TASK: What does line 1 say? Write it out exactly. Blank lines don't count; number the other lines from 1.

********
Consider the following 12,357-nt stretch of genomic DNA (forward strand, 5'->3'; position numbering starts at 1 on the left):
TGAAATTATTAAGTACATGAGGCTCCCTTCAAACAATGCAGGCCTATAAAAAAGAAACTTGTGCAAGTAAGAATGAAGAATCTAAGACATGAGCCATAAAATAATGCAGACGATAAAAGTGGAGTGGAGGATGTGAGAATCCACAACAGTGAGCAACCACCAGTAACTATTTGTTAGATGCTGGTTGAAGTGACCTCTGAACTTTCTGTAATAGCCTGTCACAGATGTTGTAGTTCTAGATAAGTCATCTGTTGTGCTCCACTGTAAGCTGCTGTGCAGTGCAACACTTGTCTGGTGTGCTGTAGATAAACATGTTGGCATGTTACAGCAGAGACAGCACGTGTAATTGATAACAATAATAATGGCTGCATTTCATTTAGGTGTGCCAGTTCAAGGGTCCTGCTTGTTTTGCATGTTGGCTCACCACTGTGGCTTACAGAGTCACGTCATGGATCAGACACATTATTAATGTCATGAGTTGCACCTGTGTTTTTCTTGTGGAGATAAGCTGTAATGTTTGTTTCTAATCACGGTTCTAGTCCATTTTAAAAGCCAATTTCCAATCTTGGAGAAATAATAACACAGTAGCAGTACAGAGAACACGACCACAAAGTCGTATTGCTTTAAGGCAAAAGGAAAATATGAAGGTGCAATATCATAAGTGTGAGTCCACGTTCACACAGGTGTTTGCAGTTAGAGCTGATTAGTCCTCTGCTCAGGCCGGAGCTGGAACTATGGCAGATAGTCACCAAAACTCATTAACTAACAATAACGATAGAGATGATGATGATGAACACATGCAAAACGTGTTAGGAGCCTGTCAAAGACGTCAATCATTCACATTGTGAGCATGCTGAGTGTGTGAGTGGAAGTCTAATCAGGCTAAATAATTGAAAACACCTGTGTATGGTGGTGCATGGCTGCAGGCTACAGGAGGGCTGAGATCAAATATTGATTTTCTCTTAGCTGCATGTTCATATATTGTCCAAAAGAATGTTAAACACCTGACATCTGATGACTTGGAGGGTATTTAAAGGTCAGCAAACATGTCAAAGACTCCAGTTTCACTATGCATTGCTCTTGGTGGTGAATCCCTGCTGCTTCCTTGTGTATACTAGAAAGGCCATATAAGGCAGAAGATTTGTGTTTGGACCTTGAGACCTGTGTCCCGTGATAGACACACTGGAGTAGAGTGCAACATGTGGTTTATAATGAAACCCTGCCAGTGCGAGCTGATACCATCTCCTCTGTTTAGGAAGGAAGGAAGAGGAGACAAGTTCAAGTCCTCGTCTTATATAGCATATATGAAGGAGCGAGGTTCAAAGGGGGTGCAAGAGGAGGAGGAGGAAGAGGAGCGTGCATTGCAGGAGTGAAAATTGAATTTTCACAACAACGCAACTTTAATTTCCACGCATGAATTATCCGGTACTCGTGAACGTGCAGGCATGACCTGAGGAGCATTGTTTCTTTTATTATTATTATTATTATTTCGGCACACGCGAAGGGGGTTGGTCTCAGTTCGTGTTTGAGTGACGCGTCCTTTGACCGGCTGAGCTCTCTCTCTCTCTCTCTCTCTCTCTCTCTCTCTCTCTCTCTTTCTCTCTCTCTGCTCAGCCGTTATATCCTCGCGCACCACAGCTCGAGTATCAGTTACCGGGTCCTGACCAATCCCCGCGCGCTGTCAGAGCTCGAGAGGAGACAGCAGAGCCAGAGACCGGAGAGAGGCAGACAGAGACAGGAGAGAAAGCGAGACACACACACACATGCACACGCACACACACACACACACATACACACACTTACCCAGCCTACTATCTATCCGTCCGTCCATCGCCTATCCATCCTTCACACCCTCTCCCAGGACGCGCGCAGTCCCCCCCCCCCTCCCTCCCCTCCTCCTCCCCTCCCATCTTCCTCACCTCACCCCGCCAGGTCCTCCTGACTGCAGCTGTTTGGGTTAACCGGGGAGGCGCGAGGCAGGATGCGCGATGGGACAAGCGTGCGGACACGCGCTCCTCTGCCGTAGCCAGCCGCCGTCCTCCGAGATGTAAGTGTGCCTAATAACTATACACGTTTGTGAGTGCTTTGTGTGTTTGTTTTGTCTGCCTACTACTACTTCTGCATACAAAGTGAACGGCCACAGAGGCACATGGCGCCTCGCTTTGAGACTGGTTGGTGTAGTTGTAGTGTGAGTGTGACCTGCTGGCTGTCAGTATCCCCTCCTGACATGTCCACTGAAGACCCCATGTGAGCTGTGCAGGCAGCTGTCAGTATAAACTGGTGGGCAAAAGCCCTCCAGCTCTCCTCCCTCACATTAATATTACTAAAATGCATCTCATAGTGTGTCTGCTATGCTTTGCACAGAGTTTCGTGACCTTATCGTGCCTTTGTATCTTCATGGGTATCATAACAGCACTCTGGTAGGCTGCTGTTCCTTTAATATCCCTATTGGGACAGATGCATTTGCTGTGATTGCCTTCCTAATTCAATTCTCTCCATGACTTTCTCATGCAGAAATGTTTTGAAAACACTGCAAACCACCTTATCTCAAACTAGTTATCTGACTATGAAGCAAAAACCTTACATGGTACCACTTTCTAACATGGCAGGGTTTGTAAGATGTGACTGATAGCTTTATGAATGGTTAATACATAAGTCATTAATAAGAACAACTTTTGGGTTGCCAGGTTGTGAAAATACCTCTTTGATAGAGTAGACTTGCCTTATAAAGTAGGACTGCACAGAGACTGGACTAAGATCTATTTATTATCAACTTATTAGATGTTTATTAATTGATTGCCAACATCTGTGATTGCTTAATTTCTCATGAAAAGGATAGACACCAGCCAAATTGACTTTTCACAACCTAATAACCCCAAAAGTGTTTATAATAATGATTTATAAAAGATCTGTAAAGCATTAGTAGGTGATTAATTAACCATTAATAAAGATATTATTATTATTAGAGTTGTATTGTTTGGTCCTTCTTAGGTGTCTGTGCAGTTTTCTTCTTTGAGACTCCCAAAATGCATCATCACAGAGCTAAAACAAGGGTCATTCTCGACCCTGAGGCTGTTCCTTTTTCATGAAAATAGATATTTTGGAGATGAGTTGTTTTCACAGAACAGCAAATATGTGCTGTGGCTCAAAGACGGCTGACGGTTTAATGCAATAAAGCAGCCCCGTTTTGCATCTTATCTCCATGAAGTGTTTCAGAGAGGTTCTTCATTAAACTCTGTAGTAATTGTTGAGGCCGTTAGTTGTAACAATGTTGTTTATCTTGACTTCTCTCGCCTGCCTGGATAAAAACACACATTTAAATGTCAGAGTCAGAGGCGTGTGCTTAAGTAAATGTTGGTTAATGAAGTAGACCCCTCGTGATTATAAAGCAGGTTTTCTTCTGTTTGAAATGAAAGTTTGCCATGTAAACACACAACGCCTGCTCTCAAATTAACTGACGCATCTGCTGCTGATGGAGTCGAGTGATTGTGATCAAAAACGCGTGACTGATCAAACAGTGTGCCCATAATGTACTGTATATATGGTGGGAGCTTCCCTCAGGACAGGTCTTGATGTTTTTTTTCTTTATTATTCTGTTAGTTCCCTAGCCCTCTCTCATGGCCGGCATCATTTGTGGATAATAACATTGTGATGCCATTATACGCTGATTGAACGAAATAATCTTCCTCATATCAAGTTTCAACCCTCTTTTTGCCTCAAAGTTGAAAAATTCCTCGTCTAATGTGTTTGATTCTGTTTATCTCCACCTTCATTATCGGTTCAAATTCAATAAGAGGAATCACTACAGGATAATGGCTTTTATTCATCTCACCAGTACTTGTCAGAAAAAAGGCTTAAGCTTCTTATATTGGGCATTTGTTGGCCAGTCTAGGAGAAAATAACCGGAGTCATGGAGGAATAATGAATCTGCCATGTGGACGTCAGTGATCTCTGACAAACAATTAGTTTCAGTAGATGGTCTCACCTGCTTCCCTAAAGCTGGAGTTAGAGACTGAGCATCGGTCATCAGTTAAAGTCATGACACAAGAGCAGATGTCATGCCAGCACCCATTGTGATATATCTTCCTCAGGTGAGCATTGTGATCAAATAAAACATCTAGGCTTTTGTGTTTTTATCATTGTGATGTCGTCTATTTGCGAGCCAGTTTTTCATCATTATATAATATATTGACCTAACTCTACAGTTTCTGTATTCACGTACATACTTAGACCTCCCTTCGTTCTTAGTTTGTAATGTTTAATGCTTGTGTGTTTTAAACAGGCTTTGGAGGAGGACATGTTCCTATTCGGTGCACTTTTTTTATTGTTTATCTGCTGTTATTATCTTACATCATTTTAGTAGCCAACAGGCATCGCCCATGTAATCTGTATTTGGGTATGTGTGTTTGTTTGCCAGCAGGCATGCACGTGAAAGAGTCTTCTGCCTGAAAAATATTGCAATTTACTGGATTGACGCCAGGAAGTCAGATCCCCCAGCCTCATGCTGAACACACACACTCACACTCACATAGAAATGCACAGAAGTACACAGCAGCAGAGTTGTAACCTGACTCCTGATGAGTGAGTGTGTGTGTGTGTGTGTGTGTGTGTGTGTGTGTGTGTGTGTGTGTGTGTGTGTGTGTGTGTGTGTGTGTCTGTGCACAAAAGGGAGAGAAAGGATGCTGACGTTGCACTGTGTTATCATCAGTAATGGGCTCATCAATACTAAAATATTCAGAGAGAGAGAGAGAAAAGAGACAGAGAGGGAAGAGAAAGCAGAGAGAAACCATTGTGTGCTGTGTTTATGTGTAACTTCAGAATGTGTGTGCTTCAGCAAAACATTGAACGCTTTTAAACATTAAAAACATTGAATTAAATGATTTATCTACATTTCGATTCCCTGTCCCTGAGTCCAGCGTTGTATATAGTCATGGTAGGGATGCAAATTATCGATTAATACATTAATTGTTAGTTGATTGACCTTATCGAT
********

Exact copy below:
Consider the following 12,357-nt stretch of genomic DNA (forward strand, 5'->3'; position numbering starts at 1 on the left):